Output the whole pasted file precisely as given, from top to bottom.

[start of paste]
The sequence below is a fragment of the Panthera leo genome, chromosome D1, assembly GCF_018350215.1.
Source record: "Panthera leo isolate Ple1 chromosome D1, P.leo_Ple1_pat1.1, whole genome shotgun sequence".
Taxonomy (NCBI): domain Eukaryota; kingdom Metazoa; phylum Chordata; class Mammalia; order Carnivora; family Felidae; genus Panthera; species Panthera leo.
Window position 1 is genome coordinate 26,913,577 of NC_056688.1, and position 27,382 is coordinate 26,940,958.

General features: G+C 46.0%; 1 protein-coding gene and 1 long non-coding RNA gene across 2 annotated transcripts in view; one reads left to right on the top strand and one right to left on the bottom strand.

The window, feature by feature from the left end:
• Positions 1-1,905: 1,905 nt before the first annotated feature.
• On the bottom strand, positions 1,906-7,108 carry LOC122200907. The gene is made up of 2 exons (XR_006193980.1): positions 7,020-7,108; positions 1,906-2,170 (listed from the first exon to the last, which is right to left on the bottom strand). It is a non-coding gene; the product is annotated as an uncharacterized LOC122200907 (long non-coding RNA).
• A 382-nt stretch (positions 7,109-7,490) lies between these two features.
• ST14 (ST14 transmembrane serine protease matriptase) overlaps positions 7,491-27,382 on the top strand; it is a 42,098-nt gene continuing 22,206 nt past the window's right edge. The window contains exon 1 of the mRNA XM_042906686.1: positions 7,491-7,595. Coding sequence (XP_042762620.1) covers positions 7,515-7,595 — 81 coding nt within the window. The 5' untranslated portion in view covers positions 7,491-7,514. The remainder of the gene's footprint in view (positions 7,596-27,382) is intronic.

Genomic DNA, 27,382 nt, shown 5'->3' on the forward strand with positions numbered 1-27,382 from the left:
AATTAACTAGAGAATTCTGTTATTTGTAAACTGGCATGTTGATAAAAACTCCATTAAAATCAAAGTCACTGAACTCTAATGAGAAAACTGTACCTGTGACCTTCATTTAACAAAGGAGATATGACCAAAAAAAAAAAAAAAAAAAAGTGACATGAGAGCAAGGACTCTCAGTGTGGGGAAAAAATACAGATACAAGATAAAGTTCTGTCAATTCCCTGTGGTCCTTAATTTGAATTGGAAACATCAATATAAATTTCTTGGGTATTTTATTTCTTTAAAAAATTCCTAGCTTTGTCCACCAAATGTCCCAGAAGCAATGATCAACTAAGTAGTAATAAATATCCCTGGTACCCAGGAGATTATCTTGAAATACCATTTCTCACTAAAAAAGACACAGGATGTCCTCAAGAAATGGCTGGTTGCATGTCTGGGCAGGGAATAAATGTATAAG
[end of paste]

The sequence below is a fragment of the Panthera leo genome, chromosome D1, assembly GCF_018350215.1.
Source record: "Panthera leo isolate Ple1 chromosome D1, P.leo_Ple1_pat1.1, whole genome shotgun sequence".
Taxonomy (NCBI): domain Eukaryota; kingdom Metazoa; phylum Chordata; class Mammalia; order Carnivora; family Felidae; genus Panthera; species Panthera leo.
Window position 1 is genome coordinate 26,913,577 of NC_056688.1, and position 27,382 is coordinate 26,940,958.

General features: G+C 46.0%; 1 protein-coding gene and 1 long non-coding RNA gene across 2 annotated transcripts in view; one reads left to right on the top strand and one right to left on the bottom strand.

The window, feature by feature from the left end:
• Positions 1-1,905: 1,905 nt before the first annotated feature.
• On the bottom strand, positions 1,906-7,108 carry LOC122200907. The gene is made up of 2 exons (XR_006193980.1): positions 7,020-7,108; positions 1,906-2,170 (listed from the first exon to the last, which is right to left on the bottom strand). It is a non-coding gene; the product is annotated as an uncharacterized LOC122200907 (long non-coding RNA).
• A 382-nt stretch (positions 7,109-7,490) lies between these two features.
• ST14 (ST14 transmembrane serine protease matriptase) overlaps positions 7,491-27,382 on the top strand; it is a 42,098-nt gene continuing 22,206 nt past the window's right edge. The window contains exon 1 of the mRNA XM_042906686.1: positions 7,491-7,595. Coding sequence (XP_042762620.1) covers positions 7,515-7,595 — 81 coding nt within the window. The 5' untranslated portion in view covers positions 7,491-7,514. The remainder of the gene's footprint in view (positions 7,596-27,382) is intronic.

Genomic DNA, 27,382 nt, shown 5'->3' on the forward strand with positions numbered 1-27,382 from the left:
AATTAACTAGAGAATTCTGTTATTTGTAAACTGGCATGTTGATAAAAACTCCATTAAAATCAAAGTCACTGAACTCTAATGAGAAAACTGTACCTGTGACCTTCATTTAACAAAGGAGATATGACCAAAAAAAAAAAAAAAAAAAAGTGACATGAGAGCAAGGACTCTCAGTGTGGGGAAAAAATACAGATACAAGATAAAGTTCTGTCAATTCCCTGTGGTCCTTAATTTGAATTGGAAACATCAATATAAATTTCTTGGGTATTTTATTTCTTTAAAAAATTCCTAGCTTTGTCCACCAAATGTCCCAGAAGCAATGATCAACTAAGTAGTAATAAATATCCCTGGTACCCAGGAGATTATCTTGAAATACCATTTCTCACTAAAAAAGACACAGGATGTCCTCAAGAAATGGCTGGTTGCATGTCTGGGCAGGGAATAAATGTATAAG